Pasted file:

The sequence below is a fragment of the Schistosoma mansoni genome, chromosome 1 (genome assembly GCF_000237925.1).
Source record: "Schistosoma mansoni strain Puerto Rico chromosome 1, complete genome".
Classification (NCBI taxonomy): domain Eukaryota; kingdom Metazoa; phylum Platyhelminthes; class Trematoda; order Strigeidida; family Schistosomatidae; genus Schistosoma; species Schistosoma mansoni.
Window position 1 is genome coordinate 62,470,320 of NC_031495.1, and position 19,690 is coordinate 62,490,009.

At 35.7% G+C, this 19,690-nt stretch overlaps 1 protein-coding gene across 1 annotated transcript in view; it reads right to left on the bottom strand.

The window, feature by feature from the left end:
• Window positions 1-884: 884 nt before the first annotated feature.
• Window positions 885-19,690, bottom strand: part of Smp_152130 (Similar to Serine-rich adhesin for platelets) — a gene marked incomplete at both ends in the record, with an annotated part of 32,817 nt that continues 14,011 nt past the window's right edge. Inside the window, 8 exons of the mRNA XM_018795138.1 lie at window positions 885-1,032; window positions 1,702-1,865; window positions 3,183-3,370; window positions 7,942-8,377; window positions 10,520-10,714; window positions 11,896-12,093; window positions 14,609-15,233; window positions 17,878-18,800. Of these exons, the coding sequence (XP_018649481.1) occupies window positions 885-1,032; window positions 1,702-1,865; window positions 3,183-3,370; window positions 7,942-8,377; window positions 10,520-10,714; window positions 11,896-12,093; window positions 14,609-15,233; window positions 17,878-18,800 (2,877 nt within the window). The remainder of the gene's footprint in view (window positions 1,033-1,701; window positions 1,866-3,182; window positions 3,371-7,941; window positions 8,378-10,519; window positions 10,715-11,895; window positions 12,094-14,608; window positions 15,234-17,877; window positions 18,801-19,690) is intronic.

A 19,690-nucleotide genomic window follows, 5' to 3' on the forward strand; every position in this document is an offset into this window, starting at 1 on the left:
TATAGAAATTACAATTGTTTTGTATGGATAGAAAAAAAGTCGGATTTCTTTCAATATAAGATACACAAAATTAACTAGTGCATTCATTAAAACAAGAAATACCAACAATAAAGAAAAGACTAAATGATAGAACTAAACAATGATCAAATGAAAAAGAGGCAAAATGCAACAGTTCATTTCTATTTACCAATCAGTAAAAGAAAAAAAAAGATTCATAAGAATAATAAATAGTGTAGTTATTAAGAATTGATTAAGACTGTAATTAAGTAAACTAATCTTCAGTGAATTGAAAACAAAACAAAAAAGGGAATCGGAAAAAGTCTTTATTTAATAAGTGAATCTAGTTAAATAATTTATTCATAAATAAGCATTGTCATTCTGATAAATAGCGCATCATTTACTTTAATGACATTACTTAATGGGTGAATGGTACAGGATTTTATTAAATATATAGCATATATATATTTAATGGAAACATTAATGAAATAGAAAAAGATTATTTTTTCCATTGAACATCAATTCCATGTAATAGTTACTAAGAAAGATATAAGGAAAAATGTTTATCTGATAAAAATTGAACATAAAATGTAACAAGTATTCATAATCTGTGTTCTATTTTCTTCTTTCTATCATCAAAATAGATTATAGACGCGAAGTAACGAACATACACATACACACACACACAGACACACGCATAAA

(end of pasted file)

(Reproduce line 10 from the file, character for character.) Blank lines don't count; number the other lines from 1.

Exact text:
TATAGAAATTACAATTGTTTTGTATGGATAGAAAAAAAGTCGGATTTCTTTCAATATAAGATACACAAAATTAACTAGTGCATTCATTAAAACAAGAAATACCAACAATAAAGAAAAGACTAAATGATAGAACTAAACAATGATCAAATGAAAAAGAGGCAAAATGCAACAGTTCATTTCTATTTACCAATCAGTAAAAGAAAAAAAAAGATTCATAAGAATAATAAATAGTGTAGTTATTAAGAATTGATTAAGACTGTAATTAAGTAAACTAATCTTCAGTGAATTGAAAACAAAACAAAAAAGGGAATCGGAAAAAGTCTTTATTTAATAAGTGAATCTAGTTAAATAATTTATTCATAAATAAGCATTGTCATTCTGATAAATAGCGCATCATTTACTTTAATGACATTACTTAATGGGTGAATGGTACAGGATTTTATTAAATATATAGCATATATATATTTAATGGAAACATTAATGAAATAGAAAAAGATTATTTTTTCCATTGAACATCAATTCCATGTAATAGTTACTAAGAAAGATATAAGGAAAAATGTTTATCTGATAAAAATTGAACATAAAATGTAACAAGTATTCATAATCTGTGTTCTATTTTCTTCTTTCTATCATCAAAATAGATTATAGACGCGAAGTAACGAACATACACATACACACACACACAGACACACGCATAAA